State Mandates, Contact Tracing Linked to Significant COVID-19 Reduction in Delaware
New findings show subsequent drops in incidence, hospitalizations, and mortalities once the state set stay-at-home orders, mask mandates, and contact tracing.
An assessment into the combination of coronavirus 2019 (COVID-19) mitigation efforts and public health interventions implemented in Delaware state showed simple mandates including public masks and bolstered contract tracing were associated with an 82% reduction in COVID-19 incidence and 100% reduction in associated mortality by June.
The new data, published in the US Centers for Disease Control and Prevention (CDC) Morbidity and Mortality Weekly Report, evidence the benefit of state-level response in reducing the spread and severity of COVID-19 at a time when new daily case totals are reaching record highs.
A team of investigators from the CDC and Delaware Department of Health and Social Services, led by Florence A. Kanu, PhD, MPH, looked into the brief history of Delaware state-level response to COVID-19 spread following its first confirmed case on March 11. Delaware issued a stay-at-home order for its residents from March 24 – June 1, implemented an ongoing public mask mandate on April 28, and began contact tracing on May 21.
Kanu and colleagues observed the relationship among implementation of these strategies and COVID-19 incidence, as well as associated hospitalizations and mortality, among Delaware residents during March – June 2020.
The investigators used laboratory and case investigation data from the Delaware Electronic Reporting and Surveillance System (DERSS) and case investigation data from Delaware Department of Public Health (DPH) to observe COVID-19 incidence and severity. COVID-19 incidence was defined as number of newly confirmed COVID-19 patients per 10,000 Delaware residents per week. Hospitalization and mortality rates were calculated similarly.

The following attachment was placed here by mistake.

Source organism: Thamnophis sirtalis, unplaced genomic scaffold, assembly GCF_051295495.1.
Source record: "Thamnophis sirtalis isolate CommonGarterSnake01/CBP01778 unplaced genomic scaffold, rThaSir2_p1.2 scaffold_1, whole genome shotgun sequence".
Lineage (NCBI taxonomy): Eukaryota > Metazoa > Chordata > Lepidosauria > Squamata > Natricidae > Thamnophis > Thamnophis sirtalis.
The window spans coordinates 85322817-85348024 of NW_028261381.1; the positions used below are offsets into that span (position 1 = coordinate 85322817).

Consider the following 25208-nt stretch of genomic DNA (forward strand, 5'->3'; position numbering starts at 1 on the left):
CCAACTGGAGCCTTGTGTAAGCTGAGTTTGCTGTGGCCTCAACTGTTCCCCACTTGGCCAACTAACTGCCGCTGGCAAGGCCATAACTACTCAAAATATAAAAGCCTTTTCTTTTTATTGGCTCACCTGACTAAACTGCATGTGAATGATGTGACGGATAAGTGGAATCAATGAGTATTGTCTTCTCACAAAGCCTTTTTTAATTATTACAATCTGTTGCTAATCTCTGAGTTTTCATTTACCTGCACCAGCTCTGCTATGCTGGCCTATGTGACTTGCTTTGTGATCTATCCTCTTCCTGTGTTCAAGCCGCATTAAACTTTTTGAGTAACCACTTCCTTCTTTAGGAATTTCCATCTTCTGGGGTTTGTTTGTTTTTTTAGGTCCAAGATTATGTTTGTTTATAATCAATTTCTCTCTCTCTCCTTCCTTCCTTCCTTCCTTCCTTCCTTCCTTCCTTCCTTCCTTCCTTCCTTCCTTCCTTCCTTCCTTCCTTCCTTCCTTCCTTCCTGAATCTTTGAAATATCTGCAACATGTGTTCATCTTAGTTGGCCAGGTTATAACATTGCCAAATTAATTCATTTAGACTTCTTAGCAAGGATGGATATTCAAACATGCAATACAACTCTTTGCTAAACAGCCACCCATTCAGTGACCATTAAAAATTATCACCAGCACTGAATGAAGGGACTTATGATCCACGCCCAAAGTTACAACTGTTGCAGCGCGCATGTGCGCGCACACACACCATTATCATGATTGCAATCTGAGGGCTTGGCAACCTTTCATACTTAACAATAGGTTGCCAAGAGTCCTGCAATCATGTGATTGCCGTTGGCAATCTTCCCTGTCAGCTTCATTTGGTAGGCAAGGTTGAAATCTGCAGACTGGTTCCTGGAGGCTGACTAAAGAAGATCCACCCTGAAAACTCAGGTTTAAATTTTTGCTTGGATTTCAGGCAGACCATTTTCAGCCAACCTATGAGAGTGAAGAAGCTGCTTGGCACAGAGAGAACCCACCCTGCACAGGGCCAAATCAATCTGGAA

From March 11 – June 25, a total of 9762 newly confirmed COVID-19 cases were observed through the database. Among them, two-thirds (67%) of patient were interviewed and asked to self-isolate.
Median patient age was 41 years old (IQR, 28-54), with 55% being female. Median interval from receiving a positive test result to interview was 8 days (IQR, 6-12). Among the 6527 interviewed patients with COVID-19, 83% either refused to name or could not recall recent contacts. Mean contacts reported per patients who reported at least 1 was 2.5.
Following the first case report and the statewide stay-at-home order, investigators observed an increase in COVID-19 incidence, hospitalization, and mortality rates. Rates peaked during the week of April 13, at 15.0, 2.0, and 0.8 per 10,000 persons, respectively. Post-peak, incidence, hospitalizations, and deaths declined by 18%, 20%, and 13%, respectively. Rates again slightly increased during the week of April 20, then declined during the week of April 28, when the mask mandate went into effect.
From late April through June, COVID-19 incidence decreased by 82%, hospitalizations decreased by 88%, and mortality decreased by 100%. During this time period, Delaware had begun contact tracing for case investigations, implemented its stay-at-home order, and continued its public mask mandate.
Kanu and colleagues wrote the stay-at-home order and case investigation program “likely contributed” to the observed decreases in COVID-19 incidence, hospitalizations, and mortality in Delaware during the peak of the first US wave in April.
“As expected, the impact on incidence was not immediate but occurred weeks after measures were implemented, as new cases represented exposure that occurred during previous weeks,” they wrote. “Additional steep declines in reports of new cases occurred after a public mask use mandate was issued in late April.”
The investigators reported a trio of limitations in their findings: unavailable data showing resident adherence to the stay-at-home order and public masks; self-reported data representing self-quarantine adherence; and the observational design of the study.
That said, they believe the observed, subsequent reduction in COVID-19 burden on the state can be attributable to the implementation of stay-at-home orders, mandated mask use, and contact tracing in short series. As they note, it is unlikely that a lone mitigation strategy can be effective against the pandemic.
“SARS-CoV-2 community transmission, hospitalization, and mortality can be reduced with statewide mitigation strategies implemented in tandem with the routine public health interventions of case investigation with contact tracing, and immediate self-isolation of cases and self-quarantine of contacts,” they wrote.